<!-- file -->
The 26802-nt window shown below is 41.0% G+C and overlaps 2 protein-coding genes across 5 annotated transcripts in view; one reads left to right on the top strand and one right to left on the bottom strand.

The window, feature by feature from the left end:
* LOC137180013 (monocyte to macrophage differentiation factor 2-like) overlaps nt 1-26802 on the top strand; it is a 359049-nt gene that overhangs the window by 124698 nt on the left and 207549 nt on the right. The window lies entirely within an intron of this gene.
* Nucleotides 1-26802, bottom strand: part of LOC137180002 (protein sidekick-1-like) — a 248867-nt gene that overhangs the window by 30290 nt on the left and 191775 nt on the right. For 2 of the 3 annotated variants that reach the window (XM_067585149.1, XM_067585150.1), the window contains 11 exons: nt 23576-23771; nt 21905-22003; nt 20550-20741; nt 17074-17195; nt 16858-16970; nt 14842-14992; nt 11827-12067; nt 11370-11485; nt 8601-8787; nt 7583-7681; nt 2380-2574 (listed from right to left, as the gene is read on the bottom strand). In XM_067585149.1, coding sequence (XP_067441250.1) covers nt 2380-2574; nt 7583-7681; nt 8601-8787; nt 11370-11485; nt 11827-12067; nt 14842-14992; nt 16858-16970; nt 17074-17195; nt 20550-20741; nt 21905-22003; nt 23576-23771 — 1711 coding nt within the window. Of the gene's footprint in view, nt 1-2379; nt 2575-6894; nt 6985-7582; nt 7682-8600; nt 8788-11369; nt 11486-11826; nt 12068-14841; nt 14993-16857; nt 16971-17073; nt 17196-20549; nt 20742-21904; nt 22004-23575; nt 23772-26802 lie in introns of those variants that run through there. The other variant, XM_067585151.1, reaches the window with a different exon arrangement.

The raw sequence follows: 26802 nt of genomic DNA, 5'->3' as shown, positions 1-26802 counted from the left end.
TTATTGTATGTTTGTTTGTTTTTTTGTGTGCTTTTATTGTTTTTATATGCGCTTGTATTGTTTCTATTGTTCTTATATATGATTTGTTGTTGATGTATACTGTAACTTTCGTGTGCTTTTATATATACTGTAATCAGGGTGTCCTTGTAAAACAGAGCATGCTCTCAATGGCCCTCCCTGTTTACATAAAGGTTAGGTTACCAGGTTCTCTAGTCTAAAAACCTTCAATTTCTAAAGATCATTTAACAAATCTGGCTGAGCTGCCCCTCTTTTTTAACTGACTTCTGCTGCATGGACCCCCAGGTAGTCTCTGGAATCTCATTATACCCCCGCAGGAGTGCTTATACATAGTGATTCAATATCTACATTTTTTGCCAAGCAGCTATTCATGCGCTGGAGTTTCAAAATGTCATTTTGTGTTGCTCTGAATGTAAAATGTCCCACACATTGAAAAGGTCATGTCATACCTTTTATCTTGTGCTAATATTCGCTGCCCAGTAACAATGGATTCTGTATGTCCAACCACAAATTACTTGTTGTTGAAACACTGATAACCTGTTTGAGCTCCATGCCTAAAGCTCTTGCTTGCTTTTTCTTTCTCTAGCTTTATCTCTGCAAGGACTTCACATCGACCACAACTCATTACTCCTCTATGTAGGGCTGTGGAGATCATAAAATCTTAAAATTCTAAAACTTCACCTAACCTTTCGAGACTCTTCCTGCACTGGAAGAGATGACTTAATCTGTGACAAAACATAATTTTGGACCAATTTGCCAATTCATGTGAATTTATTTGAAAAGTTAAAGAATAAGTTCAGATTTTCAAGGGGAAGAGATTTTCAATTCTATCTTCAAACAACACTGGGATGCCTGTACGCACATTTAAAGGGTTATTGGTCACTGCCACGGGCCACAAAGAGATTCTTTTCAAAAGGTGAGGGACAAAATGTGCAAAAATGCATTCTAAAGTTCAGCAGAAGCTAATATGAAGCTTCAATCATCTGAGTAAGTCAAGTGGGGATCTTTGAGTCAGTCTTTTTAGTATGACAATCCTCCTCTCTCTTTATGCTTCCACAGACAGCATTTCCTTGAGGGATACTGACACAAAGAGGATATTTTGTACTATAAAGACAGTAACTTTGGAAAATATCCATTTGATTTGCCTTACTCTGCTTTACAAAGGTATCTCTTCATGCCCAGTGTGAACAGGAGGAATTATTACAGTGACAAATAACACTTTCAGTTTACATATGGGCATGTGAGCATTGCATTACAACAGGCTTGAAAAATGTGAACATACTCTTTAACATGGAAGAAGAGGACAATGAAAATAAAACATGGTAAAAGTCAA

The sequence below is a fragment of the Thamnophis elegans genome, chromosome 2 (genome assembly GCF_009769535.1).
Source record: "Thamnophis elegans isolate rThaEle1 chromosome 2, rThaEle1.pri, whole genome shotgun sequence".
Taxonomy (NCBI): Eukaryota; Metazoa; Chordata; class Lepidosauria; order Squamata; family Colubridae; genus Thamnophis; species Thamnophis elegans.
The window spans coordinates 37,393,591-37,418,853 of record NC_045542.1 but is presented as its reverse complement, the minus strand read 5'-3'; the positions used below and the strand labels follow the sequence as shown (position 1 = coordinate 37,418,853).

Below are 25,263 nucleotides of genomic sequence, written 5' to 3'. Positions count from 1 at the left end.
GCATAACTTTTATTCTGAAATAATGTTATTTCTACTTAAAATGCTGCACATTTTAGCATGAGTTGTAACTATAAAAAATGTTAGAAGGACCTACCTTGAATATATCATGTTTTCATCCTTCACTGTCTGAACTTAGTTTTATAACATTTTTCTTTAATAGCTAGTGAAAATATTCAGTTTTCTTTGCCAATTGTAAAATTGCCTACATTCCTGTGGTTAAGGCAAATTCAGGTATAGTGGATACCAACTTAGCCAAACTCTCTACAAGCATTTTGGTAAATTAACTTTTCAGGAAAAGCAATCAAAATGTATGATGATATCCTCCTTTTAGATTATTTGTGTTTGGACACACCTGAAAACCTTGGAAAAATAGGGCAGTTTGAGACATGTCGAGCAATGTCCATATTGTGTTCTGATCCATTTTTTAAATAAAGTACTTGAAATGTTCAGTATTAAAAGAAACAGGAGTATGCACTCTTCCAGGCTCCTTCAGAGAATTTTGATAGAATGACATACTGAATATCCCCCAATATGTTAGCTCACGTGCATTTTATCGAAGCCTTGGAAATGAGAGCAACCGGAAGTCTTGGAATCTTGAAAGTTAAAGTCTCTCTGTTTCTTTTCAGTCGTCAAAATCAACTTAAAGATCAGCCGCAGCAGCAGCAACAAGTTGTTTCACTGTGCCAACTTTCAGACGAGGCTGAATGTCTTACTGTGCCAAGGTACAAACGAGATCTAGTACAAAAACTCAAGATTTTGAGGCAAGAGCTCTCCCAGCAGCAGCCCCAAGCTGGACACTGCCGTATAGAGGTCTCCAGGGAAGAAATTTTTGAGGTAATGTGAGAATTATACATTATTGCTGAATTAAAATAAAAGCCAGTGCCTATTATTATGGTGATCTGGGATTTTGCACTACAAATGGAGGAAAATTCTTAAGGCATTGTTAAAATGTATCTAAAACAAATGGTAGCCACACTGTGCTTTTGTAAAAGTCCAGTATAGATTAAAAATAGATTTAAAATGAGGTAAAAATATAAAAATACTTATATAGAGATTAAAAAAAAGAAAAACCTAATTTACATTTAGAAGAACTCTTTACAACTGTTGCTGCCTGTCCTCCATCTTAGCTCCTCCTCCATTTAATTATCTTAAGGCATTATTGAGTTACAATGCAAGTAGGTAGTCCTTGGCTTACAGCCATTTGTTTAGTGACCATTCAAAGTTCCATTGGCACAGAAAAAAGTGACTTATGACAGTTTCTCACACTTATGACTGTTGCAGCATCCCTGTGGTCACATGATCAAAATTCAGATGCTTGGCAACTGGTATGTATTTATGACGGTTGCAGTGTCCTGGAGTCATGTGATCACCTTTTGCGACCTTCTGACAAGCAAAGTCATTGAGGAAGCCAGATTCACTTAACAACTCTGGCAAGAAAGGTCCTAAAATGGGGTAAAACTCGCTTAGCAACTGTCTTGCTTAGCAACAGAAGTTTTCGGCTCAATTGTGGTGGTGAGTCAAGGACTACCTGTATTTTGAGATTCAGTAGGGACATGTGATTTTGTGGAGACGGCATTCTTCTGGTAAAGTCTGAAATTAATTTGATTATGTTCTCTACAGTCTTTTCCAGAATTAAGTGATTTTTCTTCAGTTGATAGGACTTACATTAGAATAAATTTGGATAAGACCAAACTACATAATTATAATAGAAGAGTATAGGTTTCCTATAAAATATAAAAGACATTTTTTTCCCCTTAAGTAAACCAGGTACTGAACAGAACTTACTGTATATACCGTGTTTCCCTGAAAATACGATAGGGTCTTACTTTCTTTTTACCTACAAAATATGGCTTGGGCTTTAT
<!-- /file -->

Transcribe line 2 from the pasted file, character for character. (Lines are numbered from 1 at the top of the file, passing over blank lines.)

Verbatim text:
The window, feature by feature from the left end: